But really look at what Logan has done. After spending his firs two years as a starter (with limited success) at Rookie League Great Falls (thanks to their website for this picture), Champion and Curt Hasler (Has) switched him to the bullpen and lowered his arm angle some.
Because of where he lets go of the ball, his stuff is sneaky quick. He throws strikes and keeps the ball down.
Last year, in 21 games at Rookie Great Falls, he went 1-1 with a 3.21 ERA, walked four and struck out 29 in 35.1 IP. He then was promoted to Class A Winston-Salem at the very end of the season and appeared in four games.
This guy really is jumping from Rookie ball to the major leagues.
It is a long way from Great Falls.
One of the fun things about this blog are the number of emails and comments I receive from people outside the United States.
For example, I understand one college student in Italy for the semester to "study" relies on this site for all her White Sox news (which is sad for her). So, it is kinda cool to know that this blog is being read around the clock.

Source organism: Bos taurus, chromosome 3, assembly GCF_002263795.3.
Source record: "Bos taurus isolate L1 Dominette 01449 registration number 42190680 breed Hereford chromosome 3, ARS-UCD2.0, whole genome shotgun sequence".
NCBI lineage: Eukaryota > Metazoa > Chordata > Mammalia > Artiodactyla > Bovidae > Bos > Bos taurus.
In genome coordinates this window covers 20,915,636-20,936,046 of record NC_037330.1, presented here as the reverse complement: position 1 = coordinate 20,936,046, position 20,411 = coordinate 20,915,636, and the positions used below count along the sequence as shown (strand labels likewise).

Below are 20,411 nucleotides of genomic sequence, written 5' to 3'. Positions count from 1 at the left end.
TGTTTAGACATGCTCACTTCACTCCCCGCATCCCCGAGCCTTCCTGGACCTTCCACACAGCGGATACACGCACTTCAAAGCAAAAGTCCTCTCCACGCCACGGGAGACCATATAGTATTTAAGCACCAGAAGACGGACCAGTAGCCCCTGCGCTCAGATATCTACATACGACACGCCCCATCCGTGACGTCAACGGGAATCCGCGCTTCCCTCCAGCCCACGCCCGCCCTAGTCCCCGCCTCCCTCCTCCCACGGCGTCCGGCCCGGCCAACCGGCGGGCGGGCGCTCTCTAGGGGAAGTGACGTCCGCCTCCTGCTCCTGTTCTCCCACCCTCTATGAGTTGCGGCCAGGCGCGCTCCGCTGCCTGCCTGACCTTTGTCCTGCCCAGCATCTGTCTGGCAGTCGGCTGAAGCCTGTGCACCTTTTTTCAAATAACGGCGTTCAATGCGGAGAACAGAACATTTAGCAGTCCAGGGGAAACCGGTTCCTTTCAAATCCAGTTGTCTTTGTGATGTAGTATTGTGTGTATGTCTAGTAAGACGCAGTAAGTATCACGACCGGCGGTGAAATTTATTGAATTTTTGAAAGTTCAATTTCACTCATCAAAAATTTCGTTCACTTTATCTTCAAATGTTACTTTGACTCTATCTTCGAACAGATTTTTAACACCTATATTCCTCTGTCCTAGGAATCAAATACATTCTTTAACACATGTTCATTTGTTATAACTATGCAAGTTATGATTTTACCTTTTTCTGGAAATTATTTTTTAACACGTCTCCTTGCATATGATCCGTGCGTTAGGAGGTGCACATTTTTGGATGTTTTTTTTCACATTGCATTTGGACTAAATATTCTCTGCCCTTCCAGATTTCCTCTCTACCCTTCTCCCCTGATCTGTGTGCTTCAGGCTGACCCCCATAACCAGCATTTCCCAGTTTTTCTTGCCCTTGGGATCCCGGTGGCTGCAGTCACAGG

But I do need to point out that if I was a young college student studying abroad in Italy, birthplace of Michaelangelo, Da Vinci, etc., home of Florence and Roma, I don’t think I would feel the need to take "spring break" in the Canary Islands.
But have a good time anyway, Jacqueline.
In the spirit of whitesox.com and the day-long "Soxabration" that will happen there today, a bunch of us (I can’t take sole credit) sat around and listed the top moments from 2005. Our intention was to make it a Top 10, but it soon became apparent that our list was much longer. So, here is our unofficial list in ascending order:
20. Hitting four home runs to beat Randy Johnson and the Yankees on Aug. 21.
18. Mark Buehrle’s 1-0 win over Cleveland on Opening Day.